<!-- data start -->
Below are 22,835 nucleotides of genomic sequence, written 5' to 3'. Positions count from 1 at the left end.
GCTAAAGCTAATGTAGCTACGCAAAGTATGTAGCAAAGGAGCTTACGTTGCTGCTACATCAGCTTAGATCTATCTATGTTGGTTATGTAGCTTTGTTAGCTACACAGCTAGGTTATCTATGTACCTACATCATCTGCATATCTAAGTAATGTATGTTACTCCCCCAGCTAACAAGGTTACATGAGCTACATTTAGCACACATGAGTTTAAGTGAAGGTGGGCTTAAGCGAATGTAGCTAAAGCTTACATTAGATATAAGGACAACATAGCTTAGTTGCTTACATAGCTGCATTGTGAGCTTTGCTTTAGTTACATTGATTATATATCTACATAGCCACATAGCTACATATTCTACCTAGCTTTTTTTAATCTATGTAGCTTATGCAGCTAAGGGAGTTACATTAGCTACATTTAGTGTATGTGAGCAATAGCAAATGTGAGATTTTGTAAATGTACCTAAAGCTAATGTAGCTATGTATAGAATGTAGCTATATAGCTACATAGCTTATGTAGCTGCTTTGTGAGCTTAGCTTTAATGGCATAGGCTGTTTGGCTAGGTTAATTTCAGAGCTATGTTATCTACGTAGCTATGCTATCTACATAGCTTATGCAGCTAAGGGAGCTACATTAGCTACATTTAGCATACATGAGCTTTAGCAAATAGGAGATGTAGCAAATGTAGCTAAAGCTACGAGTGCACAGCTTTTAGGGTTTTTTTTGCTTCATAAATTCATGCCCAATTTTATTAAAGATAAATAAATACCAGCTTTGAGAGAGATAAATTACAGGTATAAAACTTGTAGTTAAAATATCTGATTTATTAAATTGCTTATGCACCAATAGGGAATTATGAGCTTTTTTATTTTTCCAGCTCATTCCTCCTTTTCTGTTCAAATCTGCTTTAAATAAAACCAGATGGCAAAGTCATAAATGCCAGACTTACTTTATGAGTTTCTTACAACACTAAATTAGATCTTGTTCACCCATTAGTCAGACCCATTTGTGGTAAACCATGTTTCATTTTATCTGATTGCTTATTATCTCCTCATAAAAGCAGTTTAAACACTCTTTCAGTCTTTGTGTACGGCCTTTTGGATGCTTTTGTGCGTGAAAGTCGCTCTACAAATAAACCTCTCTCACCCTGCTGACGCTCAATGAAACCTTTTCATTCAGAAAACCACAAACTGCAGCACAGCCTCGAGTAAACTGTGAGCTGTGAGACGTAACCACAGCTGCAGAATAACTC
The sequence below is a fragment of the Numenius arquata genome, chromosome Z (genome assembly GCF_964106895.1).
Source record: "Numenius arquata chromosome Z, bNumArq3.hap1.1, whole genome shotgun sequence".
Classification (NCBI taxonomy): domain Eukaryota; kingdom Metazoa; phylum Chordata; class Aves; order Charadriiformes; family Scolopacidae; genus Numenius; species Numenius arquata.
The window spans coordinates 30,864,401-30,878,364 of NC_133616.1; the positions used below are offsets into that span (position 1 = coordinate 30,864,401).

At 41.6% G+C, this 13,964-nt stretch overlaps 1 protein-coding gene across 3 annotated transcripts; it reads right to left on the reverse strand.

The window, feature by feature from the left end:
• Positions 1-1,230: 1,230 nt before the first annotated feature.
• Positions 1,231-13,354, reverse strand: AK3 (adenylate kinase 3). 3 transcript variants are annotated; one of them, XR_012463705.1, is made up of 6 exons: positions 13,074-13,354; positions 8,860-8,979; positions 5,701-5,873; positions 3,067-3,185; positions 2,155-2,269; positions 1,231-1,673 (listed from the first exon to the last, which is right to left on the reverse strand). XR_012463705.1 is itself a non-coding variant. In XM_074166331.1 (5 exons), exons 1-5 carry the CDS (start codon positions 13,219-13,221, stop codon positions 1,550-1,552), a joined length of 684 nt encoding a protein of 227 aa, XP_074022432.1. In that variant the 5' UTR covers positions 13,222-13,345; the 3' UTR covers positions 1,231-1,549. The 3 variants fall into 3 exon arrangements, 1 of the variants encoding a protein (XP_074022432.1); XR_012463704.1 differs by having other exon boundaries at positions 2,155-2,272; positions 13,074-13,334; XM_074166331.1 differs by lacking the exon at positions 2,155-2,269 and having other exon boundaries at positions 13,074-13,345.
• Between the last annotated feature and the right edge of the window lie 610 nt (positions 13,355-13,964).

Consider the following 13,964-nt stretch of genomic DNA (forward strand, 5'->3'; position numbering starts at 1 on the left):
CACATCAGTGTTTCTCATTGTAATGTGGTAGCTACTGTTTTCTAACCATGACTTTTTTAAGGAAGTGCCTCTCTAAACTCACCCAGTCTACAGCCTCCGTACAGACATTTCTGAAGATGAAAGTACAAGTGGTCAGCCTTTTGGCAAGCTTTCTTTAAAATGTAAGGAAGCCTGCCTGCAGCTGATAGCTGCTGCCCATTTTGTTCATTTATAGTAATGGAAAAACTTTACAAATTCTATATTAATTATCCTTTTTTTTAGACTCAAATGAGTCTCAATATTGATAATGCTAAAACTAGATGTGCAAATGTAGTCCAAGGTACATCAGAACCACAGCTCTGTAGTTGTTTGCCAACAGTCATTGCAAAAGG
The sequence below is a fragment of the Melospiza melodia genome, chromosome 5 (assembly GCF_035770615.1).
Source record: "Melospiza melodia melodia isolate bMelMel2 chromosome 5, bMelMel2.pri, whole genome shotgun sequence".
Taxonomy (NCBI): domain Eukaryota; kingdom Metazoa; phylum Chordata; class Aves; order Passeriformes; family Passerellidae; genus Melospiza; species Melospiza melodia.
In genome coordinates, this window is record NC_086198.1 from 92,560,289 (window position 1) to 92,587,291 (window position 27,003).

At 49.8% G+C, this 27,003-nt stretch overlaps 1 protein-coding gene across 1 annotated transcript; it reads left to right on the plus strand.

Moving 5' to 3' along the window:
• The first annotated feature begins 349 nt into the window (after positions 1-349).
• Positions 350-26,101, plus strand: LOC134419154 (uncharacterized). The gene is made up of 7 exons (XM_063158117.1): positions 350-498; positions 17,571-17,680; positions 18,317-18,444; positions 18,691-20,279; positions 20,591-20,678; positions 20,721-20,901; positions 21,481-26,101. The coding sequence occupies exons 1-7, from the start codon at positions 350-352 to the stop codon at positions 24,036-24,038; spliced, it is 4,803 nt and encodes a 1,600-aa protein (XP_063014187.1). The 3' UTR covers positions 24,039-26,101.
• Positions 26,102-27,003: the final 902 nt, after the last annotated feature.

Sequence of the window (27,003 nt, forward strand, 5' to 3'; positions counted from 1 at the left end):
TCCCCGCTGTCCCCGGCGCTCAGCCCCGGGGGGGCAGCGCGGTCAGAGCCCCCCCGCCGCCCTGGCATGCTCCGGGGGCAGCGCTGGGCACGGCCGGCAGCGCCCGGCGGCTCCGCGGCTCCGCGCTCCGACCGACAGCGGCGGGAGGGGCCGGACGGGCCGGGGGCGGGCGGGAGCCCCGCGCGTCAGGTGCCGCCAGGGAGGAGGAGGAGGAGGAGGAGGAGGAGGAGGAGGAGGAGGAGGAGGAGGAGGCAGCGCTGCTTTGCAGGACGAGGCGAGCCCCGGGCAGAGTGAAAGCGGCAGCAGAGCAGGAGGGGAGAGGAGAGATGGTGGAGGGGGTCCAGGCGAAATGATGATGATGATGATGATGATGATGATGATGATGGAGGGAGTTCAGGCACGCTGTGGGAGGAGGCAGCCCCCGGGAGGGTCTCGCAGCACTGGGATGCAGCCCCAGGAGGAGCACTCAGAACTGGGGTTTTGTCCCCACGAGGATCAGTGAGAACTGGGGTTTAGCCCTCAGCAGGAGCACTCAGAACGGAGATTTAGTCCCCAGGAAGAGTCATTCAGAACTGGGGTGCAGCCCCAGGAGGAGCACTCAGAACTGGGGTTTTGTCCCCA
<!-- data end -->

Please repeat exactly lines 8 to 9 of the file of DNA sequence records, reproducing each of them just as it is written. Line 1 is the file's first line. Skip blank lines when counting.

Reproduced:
The window, feature by feature from the left end:
• Positions 1-1,230: 1,230 nt before the first annotated feature.